The mineral chrysoberyl is not very well known on its own. But its jewelry variety, alexandrite, is known to all without exception. Discovered in Russia in the Urals in the 1830s, alexandrite was named after the future Emperor Alexander II. Alexandrites are considered to be one of the rarest gemstones.
The alexandrite is the best-known variety of chrysoberyl and is best known for its color-changing effect, known as the "alexandrite effect". In daylight the stone takes on a bluish-greenish hue, and in artificial light it becomes pinky-red. The color change in alexandrite is caused by the addition of chrome in the mineral's structure, and the degree of saturation and contrast of the transition of color is called reverse. The stronger is the reverse, the richer is the hue, the higher is the price of the stone.
Besides alexandrite, the other variety of chrysoberyl with the cat's eye effect, cymophane, is also well-known. As a rule, cymophane is pale yellow, golden, or light green. The cat's eye effect is caused by the parallel channels that are located in the stone. When this kind of stone is cut into a cabochon (a hemispherical cut), a white stripe appears on its surface and moves across the channels as the stone shakes. The cat's eye alexandrites are extremely rare. Because of their uniqueness, such stones are highly prized. For example, alexandrites with such effect are often found in the Tanzanian deposits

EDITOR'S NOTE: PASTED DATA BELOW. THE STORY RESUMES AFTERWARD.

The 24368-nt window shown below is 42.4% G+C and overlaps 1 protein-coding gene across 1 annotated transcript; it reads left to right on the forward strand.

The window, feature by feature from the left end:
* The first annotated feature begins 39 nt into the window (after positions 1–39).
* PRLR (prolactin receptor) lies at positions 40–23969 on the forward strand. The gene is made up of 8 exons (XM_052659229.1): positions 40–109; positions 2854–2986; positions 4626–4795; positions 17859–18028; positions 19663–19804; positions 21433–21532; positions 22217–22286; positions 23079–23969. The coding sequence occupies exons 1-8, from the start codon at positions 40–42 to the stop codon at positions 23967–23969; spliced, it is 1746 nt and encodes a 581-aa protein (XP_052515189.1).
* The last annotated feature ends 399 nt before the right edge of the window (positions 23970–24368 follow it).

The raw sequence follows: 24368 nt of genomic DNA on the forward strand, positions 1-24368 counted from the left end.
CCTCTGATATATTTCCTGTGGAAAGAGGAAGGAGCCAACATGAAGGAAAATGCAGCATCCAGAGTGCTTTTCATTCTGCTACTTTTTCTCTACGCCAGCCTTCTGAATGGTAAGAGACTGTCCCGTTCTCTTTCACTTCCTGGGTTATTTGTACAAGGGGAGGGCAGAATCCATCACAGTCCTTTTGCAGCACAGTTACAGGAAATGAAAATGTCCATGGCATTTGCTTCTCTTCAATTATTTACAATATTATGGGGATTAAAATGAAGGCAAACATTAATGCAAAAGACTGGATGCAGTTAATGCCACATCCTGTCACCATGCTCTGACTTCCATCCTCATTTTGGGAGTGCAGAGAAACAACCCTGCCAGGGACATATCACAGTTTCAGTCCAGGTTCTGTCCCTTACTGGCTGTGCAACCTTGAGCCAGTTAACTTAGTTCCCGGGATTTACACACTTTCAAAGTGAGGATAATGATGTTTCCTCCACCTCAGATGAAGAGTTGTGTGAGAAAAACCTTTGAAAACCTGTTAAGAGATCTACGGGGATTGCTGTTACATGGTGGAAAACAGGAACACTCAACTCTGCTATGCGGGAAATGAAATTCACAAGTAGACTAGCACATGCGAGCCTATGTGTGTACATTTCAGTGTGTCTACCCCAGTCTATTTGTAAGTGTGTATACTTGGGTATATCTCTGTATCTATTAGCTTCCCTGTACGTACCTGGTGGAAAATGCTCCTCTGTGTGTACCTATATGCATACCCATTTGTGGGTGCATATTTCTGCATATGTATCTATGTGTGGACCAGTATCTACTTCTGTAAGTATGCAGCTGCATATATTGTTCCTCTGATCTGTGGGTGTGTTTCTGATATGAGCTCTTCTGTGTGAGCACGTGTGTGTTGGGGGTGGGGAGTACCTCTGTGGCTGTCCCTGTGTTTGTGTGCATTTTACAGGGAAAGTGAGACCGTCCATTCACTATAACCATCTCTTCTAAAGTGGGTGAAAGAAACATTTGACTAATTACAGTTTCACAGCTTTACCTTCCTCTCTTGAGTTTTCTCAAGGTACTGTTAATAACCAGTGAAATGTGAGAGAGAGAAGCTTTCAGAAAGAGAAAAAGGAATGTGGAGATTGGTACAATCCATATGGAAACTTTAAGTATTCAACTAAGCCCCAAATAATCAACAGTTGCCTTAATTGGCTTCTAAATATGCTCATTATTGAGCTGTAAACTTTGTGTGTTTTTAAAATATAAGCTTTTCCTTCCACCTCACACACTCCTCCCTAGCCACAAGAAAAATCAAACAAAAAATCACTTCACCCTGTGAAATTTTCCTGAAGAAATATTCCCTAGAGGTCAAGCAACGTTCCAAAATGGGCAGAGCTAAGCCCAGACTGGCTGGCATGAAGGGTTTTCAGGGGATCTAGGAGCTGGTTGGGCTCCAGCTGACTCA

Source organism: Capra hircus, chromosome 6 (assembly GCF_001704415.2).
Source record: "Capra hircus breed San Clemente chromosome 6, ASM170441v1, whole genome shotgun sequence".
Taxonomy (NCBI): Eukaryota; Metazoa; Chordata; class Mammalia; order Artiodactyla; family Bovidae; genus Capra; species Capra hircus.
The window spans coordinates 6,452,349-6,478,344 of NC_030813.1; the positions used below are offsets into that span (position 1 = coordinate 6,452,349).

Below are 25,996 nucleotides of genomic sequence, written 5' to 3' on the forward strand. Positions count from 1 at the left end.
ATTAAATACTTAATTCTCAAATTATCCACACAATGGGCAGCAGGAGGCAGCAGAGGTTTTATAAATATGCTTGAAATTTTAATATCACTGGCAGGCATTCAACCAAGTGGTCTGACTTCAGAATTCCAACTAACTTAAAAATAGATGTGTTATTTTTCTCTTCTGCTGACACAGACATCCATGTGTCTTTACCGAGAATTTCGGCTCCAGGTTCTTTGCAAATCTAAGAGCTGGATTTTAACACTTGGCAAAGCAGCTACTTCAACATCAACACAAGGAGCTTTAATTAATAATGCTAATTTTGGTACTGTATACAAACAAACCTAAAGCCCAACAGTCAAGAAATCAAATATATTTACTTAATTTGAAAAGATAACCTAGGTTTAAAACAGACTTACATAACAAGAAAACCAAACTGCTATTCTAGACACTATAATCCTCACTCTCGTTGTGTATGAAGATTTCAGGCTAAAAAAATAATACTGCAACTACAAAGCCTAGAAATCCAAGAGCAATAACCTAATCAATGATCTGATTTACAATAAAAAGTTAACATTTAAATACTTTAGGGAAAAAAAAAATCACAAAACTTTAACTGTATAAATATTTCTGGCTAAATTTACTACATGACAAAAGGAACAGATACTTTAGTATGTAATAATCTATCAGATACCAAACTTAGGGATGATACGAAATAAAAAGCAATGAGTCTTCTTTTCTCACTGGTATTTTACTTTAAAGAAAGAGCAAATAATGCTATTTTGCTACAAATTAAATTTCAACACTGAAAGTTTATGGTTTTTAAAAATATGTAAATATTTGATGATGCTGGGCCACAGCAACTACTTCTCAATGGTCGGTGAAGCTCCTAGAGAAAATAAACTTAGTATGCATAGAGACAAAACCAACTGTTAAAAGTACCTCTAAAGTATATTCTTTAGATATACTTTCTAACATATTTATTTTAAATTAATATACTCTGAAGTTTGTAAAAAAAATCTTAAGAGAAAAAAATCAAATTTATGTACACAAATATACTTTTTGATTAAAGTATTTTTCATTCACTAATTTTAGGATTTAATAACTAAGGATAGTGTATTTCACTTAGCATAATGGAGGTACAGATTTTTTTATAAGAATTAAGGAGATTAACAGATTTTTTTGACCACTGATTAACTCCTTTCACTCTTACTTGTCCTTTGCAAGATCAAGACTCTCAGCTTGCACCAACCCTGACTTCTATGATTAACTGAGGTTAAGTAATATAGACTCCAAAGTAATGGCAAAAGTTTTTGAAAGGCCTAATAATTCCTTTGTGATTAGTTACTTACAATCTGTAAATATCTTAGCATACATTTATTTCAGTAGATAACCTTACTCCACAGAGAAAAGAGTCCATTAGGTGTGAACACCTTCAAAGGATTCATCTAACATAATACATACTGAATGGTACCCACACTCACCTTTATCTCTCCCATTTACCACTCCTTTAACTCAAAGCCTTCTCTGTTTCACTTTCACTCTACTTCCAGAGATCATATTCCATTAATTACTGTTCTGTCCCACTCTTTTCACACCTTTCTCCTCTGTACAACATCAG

The most valuable are the Ural alexandrites, due to their bright color transitions and the historical significance of the deposit. However, during this and the past centuries, the gems from the Malyshevo deposit is not of very high quality, with good reversion, but very low purity, sometimes even completely opaque. Also alexandrites from Brazil are highly prized, they have good reversion and high purity, but recently they are not very numerous on the world market. The global market mainly consists of alexandrites mined in Sri Lanka.
For high-quality, natural alexandrite with a strong color change and minimal inclusions, prices can range from several thousand dollars per carat to tens of thousands of dollars per carat. Larger stones, those over 2-3 carats, are especially rare and can command even higher prices.